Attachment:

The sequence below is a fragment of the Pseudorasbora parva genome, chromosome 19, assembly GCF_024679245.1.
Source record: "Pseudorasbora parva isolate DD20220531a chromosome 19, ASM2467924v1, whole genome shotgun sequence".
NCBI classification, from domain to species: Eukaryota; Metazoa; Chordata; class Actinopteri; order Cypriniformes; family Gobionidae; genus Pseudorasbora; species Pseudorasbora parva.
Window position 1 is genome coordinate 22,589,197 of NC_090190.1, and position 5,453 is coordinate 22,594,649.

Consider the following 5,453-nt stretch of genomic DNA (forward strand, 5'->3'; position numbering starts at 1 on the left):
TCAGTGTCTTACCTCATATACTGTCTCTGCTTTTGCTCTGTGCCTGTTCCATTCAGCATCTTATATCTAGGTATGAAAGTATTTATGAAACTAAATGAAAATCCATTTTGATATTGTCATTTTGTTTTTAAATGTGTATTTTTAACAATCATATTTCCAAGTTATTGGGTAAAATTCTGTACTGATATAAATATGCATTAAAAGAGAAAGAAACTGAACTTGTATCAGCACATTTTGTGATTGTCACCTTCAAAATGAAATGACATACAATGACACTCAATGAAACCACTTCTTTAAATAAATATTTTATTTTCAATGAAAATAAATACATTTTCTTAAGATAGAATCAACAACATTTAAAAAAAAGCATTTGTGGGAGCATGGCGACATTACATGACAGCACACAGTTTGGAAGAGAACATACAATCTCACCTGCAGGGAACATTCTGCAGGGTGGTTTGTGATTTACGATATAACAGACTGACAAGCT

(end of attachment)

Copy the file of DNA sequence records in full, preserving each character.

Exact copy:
The sequence below is a fragment of the Pseudorasbora parva genome, chromosome 19, assembly GCF_024679245.1.
Source record: "Pseudorasbora parva isolate DD20220531a chromosome 19, ASM2467924v1, whole genome shotgun sequence".
NCBI classification, from domain to species: Eukaryota; Metazoa; Chordata; class Actinopteri; order Cypriniformes; family Gobionidae; genus Pseudorasbora; species Pseudorasbora parva.
Window position 1 is genome coordinate 22,589,197 of NC_090190.1, and position 5,453 is coordinate 22,594,649.

Consider the following 5,453-nt stretch of genomic DNA (forward strand, 5'->3'; position numbering starts at 1 on the left):
TCAGTGTCTTACCTCATATACTGTCTCTGCTTTTGCTCTGTGCCTGTTCCATTCAGCATCTTATATCTAGGTATGAAAGTATTTATGAAACTAAATGAAAATCCATTTTGATATTGTCATTTTGTTTTTAAATGTGTATTTTTAACAATCATATTTCCAAGTTATTGGGTAAAATTCTGTACTGATATAAATATGCATTAAAAGAGAAAGAAACTGAACTTGTATCAGCACATTTTGTGATTGTCACCTTCAAAATGAAATGACATACAATGACACTCAATGAAACCACTTCTTTAAATAAATATTTTATTTTCAATGAAAATAAATACATTTTCTTAAGATAGAATCAACAACATTTAAAAAAAAGCATTTGTGGGAGCATGGCGACATTACATGACAGCACACAGTTTGGAAGAGAACATACAATCTCACCTGCAGGGAACATTCTGCAGGGTGGTTTGTGATTTACGATATAACAGACTGACAAGCT